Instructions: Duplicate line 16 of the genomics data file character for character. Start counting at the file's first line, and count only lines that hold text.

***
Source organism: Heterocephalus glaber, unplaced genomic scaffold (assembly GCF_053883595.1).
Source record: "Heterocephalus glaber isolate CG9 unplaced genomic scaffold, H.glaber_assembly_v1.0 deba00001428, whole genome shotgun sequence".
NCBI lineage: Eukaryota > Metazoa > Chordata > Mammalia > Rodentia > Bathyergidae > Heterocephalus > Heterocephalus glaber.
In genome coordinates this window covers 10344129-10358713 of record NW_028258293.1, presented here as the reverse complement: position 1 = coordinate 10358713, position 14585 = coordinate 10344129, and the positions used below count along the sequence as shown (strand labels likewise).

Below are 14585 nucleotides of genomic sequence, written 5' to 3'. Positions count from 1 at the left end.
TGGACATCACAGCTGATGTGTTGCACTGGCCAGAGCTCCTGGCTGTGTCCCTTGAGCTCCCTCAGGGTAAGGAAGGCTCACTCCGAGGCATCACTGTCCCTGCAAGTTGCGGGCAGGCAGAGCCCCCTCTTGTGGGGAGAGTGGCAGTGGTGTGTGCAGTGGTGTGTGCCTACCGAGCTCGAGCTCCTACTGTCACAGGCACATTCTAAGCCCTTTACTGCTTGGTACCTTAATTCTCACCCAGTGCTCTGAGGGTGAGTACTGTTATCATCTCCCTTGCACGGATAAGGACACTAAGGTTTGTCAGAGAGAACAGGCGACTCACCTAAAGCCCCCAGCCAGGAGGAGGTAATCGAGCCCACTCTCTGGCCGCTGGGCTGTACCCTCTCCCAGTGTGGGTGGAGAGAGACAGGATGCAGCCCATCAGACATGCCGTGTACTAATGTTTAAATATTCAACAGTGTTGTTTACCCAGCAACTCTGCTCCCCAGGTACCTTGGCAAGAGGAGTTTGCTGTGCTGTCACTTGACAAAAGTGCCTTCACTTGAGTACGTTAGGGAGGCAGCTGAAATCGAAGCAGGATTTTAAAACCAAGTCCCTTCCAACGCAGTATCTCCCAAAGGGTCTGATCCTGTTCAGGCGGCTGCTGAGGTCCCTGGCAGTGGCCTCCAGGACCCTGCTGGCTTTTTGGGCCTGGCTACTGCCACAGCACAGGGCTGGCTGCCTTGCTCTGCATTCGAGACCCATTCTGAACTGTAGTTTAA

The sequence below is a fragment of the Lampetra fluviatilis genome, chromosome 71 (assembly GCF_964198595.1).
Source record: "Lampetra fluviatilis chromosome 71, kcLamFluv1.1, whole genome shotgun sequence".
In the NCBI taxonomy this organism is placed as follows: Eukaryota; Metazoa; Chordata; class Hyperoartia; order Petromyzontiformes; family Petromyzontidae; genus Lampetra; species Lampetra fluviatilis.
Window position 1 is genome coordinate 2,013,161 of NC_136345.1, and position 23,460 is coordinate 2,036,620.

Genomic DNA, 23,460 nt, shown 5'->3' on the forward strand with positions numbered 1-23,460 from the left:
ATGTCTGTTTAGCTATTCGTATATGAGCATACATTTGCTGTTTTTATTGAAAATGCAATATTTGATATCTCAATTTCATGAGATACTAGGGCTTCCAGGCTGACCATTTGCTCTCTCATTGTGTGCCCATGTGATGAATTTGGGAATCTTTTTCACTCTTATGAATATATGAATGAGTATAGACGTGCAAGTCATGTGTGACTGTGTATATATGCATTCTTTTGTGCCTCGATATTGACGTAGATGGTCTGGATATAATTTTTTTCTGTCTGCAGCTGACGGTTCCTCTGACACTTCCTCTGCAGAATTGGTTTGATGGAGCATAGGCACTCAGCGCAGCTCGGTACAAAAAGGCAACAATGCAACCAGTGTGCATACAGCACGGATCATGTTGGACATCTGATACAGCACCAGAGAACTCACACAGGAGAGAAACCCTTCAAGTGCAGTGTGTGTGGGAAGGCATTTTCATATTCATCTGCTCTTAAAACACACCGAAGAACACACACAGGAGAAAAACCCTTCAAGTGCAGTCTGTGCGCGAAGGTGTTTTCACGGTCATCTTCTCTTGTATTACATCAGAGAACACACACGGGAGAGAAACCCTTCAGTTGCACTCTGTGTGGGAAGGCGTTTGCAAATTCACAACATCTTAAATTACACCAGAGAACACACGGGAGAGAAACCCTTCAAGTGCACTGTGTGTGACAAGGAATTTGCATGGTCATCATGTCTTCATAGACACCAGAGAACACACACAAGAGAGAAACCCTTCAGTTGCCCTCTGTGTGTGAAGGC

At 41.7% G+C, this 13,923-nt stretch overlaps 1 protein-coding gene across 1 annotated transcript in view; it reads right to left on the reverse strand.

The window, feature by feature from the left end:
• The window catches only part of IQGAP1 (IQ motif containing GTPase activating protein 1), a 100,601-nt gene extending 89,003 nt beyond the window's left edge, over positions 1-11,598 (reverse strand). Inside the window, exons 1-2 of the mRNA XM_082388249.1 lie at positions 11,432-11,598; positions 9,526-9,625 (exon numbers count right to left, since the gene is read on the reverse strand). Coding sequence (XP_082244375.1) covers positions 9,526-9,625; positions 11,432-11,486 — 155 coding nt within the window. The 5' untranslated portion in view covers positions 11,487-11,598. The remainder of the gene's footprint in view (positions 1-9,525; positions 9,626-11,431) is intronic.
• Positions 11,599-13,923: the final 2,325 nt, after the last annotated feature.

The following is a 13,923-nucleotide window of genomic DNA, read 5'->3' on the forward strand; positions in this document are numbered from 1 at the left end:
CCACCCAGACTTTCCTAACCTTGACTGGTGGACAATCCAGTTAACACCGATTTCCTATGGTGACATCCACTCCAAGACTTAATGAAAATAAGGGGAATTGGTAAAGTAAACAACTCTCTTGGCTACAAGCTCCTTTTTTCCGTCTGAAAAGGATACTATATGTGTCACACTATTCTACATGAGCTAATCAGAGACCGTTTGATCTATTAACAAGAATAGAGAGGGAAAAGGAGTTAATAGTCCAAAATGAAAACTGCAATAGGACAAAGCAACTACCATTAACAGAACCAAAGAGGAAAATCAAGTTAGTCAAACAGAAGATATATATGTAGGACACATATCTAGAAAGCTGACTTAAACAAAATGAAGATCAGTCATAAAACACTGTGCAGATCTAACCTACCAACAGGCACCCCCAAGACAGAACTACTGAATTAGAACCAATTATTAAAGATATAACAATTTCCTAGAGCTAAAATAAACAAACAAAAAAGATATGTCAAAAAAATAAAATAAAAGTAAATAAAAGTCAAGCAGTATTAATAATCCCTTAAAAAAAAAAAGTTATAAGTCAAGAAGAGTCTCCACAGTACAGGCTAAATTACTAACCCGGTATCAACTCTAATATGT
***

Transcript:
• Positions 11,599-13,923: the final 2,325 nt, after the last annotated feature.